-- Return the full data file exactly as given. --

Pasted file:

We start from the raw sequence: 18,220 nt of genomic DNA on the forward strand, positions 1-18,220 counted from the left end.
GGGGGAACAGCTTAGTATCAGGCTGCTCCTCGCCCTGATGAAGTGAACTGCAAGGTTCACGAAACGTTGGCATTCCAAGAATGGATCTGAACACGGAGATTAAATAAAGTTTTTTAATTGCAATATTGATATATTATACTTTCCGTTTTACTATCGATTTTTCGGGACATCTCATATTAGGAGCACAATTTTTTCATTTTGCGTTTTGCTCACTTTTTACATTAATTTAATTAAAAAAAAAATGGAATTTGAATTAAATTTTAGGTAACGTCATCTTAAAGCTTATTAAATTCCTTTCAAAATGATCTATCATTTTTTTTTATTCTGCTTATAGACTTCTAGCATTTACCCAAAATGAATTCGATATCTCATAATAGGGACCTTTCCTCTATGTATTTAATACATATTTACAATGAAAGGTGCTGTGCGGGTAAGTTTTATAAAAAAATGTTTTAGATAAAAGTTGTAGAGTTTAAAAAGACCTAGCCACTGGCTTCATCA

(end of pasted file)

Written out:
We start from the raw sequence: 18,220 nt of genomic DNA on the forward strand, positions 1-18,220 counted from the left end.
GGGGGAACAGCTTAGTATCAGGCTGCTCCTCGCCCTGATGAAGTGAACTGCAAGGTTCACGAAACGTTGGCATTCCAAGAATGGATCTGAACACGGAGATTAAATAAAGTTTTTTAATTGCAATATTGATATATTATACTTTCCGTTTTACTATCGATTTTTCGGGACATCTCATATTAGGAGCACAATTTTTTCATTTTGCGTTTTGCTCACTTTTTACATTAATTTAATTAAAAAAAAAATGGAATTTGAATTAAATTTTAGGTAACGTCATCTTAAAGCTTATTAAATTCCTTTCAAAATGATCTATCATTTTTTTTTATTCTGCTTATAGACTTCTAGCATTTACCCAAAATGAATTCGATATCTCATAATAGGGACCTTTCCTCTATGTATTTAATACATATTTACAATGAAAGGTGCTGTGCGGGTAAGTTTTATAAAAAAATGTTTTAGATAAAAGTTGTAGAGTTTAAAAAGACCTAGCCACTGGCTTCATCA